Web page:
One of the perks of aging is that you can be as weird as you want to be without fear of embarrassment. Photo: Flickr/Creative Commons, Jo Andy.

Remember being profoundly embarrassed about something back in school? I sure do. The first time I was onstage it did not go well. I was 8 years old and I stood in front of 300 kids and adults. I had one line in a play. The lights were in my eyes, and I heard my cue. I paused dramatically and with great confidence I pushed my voice to the back of the room with the soon to be immortal words, “I will tell all my shoes what fine friends you sell!”

This line brought down the house, but I was mortified. My face went the shade of a ripe August tomato. The gales of laughter continued until I left the stage. I was profoundly embarrassed for weeks afterwards. Kids quoted me in the hallway. “Hey Hawke! Did you talk to your shoes today?”

Dare to be you and let your uniqueness shine. Photo: Flickr/Creative Commons, Pinch of Salt.

Heck, I remember being 16 and being embarrassed by spontaneous erections. They weren’t even my erections, they belonged to someone else, but I was still embarrassed. When you’re in your fifties, the feeling you get from spontaneous erections is not embarrassment. It’s full on pride and maybe a bit of amazement.

A whole lot of our younger lives seemed taken up with this intense desire to avoid embarrassment. Through every stage of school and into adulthood, I lived in great fear of doing, saying, or wearing the wrong thing. Being pointed at in derision always seemed like the worst punishment we could face.

But I’ve noticed a real change since I’ve kept riding around the sun. There is a profound lack of embarrassment in my life. I wonder if it’s the same for you as well.

I mean really, who are we trying to impress? The cool kids from grade 10 all have high blood pressure and are trying to figure out how to get their 30 year old son out of the basement.

One of the perks of aging is that you can be as weird as you want to be. Photo: Flickr/Creative Commons, Jo Andy.

In fact, I may have taken this too far as my standards for my behaviour are getting lower and lower. Unshaven? Check. Not showered? Double check. Telling dirty jokes at funerals? OK, not quite there yet, but there’s still time.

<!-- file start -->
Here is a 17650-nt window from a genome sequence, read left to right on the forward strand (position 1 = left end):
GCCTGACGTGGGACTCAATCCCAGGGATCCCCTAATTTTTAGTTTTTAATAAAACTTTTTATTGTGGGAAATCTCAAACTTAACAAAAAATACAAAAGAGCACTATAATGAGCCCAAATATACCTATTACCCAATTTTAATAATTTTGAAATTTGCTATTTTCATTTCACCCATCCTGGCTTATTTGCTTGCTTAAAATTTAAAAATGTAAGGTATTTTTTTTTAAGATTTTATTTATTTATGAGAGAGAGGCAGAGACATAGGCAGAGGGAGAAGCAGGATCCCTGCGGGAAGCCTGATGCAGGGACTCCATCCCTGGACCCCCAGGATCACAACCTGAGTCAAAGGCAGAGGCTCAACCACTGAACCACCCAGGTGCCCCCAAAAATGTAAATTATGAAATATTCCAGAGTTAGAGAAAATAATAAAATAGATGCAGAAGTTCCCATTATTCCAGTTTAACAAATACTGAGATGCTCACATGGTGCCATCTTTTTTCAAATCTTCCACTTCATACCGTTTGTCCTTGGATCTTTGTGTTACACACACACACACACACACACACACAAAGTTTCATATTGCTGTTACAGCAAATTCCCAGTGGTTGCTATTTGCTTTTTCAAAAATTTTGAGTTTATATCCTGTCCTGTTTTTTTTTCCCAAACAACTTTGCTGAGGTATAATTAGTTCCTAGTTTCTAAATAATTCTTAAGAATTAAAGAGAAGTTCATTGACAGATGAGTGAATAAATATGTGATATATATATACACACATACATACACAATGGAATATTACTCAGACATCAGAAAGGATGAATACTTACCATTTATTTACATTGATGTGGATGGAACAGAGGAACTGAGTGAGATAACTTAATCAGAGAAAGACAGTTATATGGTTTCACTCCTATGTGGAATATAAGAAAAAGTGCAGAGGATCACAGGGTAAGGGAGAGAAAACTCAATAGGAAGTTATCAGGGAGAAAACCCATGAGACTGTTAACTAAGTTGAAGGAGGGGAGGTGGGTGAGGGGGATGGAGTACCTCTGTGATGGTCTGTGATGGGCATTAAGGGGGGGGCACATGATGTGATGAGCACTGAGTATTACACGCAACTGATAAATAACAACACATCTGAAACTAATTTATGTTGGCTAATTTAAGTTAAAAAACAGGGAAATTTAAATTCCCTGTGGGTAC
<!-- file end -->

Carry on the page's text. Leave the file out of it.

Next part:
It’s very liberating to not give a crap about other people’s opinions. Can you think of times when you were embarrassed?  Of course! Now, can you think of times when other people were really embarrassed? Probably not half as many. The lesson here is that we might remember our own embarrassing moments, but no one else does.

So really, if you’re still embarrassed about something, let yourself off the hook.

I’ve also noticed that people really don’t care much about what other folks do. It can take an awful lot for people to even notice strange behaviour in public. People will actually go out of their way not to mention that something about you is different. We’re all too busy trying to get to the bank before it closes or running to the grocery store to get more chocolate pudding. Unless your idiosyncrasies make the news, it’s not an issue.

I figured out one day that most of us are way too involved in our own story and our own thoughts to even pay attention to anything other than ourselves for a couple of minutes. Once you realize this, heck, to even be noticed by the world at large is a major accomplishment.

Most of us are terrified of letting anyone see who we truly are with our foibles and idiosyncrasies laid bare. The version of ourselves that we present to the world is carefully crafted over many years. What if it slips? What if we let people know who we are?

some of my favourite people on the planet are a bit odd and I love them for it.

Our fear in school, I think, was always that we would be seen as weird and then cast out. Now, some of my favourite people on the planet are a bit odd and I love them for it. You, too?

When we buy something, do we say, “This one is perfect because it’s exactly like all the others!” or do we say “This is unique and interesting and there isn’t one like it anywhere else in the world. I love it!” That rarity, that uniqueness should be valued in ourselves as well.

So, keep on flying that flag. In fact, fly it bigger and bolder than ever before. Be as interesting as possible. It’s your uniqueness that makes living interesting. And heck, now that we’ve already been to the prom the pressure is off. So finally, we get to relax and truly be ourselves.